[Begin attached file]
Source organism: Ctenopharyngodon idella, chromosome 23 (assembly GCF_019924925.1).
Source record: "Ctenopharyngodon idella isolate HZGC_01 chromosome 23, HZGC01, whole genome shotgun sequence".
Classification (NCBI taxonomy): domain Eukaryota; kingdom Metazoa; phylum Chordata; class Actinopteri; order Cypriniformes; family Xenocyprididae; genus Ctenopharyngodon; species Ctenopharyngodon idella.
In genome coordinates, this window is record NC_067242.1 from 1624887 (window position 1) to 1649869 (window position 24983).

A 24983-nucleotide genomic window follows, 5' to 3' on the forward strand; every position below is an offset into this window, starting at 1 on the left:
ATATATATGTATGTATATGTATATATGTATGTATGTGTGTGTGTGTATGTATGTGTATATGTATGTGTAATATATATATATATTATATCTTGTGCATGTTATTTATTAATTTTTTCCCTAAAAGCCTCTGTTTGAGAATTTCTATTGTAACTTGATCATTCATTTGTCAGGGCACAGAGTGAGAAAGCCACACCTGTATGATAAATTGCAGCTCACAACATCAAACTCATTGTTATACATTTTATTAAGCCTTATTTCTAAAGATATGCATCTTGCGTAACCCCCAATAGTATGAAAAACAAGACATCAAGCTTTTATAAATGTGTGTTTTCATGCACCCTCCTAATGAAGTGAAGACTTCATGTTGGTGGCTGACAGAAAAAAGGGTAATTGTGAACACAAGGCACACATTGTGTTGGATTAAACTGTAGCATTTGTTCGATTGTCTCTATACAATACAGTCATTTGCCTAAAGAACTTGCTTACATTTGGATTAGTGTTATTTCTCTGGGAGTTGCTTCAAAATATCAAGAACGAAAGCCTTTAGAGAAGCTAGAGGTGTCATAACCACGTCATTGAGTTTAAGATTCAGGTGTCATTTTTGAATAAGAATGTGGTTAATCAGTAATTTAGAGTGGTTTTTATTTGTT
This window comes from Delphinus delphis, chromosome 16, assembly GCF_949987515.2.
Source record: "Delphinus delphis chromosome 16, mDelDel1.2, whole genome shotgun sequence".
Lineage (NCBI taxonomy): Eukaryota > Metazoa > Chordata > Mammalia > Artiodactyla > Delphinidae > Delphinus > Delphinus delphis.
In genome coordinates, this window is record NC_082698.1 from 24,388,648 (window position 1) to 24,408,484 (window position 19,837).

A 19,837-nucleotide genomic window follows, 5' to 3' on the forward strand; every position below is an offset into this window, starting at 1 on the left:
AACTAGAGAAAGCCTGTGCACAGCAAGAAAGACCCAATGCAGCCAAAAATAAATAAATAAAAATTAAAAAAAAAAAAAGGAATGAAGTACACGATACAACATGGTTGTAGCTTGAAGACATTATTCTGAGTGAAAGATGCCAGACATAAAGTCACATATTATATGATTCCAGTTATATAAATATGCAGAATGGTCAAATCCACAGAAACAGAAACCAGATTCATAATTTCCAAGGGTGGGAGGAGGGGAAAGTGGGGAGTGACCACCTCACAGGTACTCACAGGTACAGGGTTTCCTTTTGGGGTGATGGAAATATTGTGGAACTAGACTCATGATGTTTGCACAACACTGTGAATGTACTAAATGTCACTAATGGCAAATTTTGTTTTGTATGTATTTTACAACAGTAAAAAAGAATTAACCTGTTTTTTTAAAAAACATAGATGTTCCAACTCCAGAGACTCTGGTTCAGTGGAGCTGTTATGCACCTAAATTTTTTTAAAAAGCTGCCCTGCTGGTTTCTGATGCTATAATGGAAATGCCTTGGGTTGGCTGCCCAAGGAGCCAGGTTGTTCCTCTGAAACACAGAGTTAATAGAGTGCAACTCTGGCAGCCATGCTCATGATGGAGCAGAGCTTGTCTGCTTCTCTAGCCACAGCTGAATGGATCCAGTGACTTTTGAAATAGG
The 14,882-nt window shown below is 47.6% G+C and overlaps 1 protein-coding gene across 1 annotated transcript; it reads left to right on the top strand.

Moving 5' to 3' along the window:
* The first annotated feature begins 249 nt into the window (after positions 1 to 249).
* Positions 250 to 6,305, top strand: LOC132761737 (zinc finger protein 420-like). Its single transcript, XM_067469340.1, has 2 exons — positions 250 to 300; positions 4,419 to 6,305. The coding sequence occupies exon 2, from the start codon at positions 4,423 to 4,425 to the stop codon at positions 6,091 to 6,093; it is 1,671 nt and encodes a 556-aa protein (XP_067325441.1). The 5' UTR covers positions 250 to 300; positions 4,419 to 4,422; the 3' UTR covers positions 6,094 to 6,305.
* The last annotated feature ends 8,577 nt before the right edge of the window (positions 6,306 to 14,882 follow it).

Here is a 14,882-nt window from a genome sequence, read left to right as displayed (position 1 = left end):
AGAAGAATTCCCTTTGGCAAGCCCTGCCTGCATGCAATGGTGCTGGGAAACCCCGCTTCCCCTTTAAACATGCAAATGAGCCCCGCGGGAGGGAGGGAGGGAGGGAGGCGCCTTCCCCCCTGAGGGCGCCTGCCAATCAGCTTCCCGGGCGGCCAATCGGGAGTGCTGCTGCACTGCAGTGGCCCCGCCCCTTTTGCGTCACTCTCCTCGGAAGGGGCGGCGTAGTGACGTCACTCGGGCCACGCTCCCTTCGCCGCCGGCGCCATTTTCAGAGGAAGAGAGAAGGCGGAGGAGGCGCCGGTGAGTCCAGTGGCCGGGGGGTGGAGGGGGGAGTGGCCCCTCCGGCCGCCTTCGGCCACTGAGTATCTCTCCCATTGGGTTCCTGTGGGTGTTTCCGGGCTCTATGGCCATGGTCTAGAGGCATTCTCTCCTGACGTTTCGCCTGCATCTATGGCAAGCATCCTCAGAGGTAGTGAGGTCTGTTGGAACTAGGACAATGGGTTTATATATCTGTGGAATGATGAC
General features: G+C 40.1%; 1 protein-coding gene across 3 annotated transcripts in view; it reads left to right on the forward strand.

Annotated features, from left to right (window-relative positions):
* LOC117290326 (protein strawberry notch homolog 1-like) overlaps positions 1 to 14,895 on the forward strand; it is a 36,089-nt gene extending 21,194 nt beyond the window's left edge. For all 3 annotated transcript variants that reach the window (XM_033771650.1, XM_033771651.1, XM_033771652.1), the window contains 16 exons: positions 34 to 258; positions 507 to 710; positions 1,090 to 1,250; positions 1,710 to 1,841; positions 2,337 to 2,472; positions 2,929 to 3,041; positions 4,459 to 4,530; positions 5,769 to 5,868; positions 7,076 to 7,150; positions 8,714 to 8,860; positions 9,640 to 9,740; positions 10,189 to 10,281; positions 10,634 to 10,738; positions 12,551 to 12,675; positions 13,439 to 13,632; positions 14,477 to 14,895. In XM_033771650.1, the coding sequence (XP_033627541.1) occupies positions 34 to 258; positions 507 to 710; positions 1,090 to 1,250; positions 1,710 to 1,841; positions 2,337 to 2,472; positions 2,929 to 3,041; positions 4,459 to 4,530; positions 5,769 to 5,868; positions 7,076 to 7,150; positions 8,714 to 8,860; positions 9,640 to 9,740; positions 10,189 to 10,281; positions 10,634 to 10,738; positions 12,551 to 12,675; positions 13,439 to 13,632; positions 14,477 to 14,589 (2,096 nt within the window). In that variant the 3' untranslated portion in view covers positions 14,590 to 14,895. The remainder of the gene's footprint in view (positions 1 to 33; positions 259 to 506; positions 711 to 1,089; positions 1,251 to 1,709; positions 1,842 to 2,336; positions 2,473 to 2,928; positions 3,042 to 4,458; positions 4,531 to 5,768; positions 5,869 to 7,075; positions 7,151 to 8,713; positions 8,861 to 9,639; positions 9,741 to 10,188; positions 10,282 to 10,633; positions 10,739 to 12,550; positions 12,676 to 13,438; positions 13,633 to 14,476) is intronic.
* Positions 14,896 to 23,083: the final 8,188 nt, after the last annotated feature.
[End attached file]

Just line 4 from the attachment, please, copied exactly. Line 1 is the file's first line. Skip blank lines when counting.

In genome coordinates, this window is record NC_067242.1 from 1624887 (window position 1) to 1649869 (window position 24983).